A Dog's Purpose
Canine reincarnation is the premise of this baldly manipulative and cornball drama
The US release of A Dog's Purpose was overshadowed when a leaked video emerged depicting a distressed German Shepherd being submerged in choppy water during the film's shoot. Although the American Humane Association concluded that the footage had been misleadingly edited, People for the Ethical Treatment of Animals (PETA) have maintained their objections, leading to an apology from the film's producer Gavin Polone.
This controversy almost certainly damaged A Dog's Purpose at the box office, since Lasse Hallström's drama is aimed squarely at animal lovers. A slice of 'petsploitation' based on a book by W Bruce Cameron, it features a dog reincarnation angle which allows for tear-jerking canine demises at regular intervals. Voiced by Josh Gad – best known as snowman Olaf in Frozen – a wild puppy called Toby is swiftly euthanised and reborn as Bailey, a quarterback's farm dog in the 60s. Bailey dies, only to come back as Ellie, a tough Chicago police dog who takes a bullet for her handler, then becoming Tino, a Corgi owned by a lovesick student in Atlanta. Born yet again as a Saint Bernard called Waffles, the canine protagonist is eventually reunited with Bailey's grown-up owner, now played by Dennis Quaid.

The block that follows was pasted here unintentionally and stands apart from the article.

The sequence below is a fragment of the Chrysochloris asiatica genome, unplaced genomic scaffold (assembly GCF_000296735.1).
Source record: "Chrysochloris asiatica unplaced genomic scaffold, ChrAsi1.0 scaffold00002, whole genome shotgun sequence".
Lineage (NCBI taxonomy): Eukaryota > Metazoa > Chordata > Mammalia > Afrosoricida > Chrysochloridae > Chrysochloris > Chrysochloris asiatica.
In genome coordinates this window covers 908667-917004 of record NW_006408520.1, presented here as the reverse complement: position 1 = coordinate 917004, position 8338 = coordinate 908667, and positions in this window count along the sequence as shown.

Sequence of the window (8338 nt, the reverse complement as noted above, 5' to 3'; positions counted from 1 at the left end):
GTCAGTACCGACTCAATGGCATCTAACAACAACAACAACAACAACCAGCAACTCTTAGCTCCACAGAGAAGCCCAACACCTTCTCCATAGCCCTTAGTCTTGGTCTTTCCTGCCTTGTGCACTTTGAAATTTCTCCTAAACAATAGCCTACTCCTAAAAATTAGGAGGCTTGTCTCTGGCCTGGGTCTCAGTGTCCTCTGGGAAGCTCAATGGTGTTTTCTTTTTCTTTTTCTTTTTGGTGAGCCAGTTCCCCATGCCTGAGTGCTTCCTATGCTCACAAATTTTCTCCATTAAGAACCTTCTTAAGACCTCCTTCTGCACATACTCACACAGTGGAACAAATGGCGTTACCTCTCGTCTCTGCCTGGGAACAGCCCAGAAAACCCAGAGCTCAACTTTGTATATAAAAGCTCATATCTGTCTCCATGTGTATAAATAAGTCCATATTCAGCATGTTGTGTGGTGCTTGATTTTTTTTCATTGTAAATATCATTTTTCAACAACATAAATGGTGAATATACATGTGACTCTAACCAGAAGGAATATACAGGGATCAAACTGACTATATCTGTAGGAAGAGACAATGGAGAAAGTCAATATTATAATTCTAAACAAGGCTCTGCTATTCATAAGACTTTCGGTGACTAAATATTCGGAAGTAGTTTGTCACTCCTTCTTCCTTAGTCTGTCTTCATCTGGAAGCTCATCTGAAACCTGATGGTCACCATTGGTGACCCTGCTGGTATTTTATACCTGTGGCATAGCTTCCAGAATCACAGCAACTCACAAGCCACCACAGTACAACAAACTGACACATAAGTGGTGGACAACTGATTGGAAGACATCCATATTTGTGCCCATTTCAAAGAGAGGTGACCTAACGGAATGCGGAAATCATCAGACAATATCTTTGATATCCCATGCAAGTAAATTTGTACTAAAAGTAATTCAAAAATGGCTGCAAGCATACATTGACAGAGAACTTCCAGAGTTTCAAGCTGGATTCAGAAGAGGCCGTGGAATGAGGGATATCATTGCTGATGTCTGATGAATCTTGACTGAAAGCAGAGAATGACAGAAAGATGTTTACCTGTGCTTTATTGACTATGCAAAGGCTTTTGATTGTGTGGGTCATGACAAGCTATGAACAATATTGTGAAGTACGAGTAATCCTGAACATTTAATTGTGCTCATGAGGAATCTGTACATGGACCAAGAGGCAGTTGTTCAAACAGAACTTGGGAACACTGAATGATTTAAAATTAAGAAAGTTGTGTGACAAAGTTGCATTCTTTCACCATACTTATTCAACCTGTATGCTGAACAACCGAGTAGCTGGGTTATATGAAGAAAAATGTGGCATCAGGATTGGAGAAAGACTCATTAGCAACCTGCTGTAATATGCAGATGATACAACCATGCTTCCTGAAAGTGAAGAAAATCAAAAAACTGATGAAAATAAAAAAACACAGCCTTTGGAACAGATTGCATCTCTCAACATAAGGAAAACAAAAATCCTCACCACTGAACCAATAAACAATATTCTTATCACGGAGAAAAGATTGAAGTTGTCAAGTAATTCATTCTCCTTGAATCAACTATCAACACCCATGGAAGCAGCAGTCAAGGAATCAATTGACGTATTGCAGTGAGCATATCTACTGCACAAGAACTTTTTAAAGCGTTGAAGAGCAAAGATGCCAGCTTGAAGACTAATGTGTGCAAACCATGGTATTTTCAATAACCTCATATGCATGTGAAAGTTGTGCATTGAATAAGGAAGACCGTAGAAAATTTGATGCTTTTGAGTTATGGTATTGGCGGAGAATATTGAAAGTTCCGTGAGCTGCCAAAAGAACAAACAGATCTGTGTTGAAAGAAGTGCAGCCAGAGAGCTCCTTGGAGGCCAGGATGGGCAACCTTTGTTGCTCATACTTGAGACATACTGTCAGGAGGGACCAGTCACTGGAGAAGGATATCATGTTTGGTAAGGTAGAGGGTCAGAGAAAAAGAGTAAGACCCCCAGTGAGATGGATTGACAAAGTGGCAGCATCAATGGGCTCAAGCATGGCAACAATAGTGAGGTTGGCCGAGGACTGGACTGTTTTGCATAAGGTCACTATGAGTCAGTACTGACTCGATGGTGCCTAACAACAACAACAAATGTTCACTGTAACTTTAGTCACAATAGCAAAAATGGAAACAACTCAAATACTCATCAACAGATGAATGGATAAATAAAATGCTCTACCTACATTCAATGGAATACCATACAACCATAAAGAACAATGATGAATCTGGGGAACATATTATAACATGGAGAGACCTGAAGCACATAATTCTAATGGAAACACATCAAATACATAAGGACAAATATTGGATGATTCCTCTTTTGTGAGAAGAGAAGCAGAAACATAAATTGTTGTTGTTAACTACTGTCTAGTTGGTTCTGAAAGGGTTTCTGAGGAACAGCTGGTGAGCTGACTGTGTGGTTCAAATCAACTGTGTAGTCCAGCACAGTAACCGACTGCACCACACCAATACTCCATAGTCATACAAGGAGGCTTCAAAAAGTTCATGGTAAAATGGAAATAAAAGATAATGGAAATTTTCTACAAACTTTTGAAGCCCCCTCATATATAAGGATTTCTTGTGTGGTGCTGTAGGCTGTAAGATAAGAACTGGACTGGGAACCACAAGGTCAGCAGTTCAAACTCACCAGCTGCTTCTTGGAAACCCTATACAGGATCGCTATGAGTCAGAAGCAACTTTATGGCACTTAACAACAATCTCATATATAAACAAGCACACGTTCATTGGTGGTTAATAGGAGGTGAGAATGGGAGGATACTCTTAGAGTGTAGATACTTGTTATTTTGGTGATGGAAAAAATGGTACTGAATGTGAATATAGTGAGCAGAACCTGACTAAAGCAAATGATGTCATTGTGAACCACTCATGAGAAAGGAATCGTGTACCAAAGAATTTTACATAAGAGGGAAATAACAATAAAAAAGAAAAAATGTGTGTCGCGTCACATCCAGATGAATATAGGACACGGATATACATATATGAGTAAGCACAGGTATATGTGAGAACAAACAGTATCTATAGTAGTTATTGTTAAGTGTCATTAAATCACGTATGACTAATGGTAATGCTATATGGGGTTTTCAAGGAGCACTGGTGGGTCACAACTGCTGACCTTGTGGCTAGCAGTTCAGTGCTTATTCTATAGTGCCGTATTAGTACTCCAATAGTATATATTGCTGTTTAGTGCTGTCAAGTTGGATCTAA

Every bit as cornball as that synopsis sounds, A Dog's Purpose is baldly and painfully manipulative of its audience's emotions. Laboured slapstick, romantic clichés and heavy-handed lessons abound, while Bailey's ongoing search for his spiritual purpose always feels more like a human's idea of a life problem than an animal's.
Hallström is well-qualified for this kind of schmaltzy assignment, having directed two movies based on novels by Nicolas Sparks (Dear John, Safe Haven), as well as the superior canine flick Hachi: A Dog's Tale. The veteran director gives a professional gloss to A Dog's Purpose, but all the skill in the world can't make this dog's dinner palatable.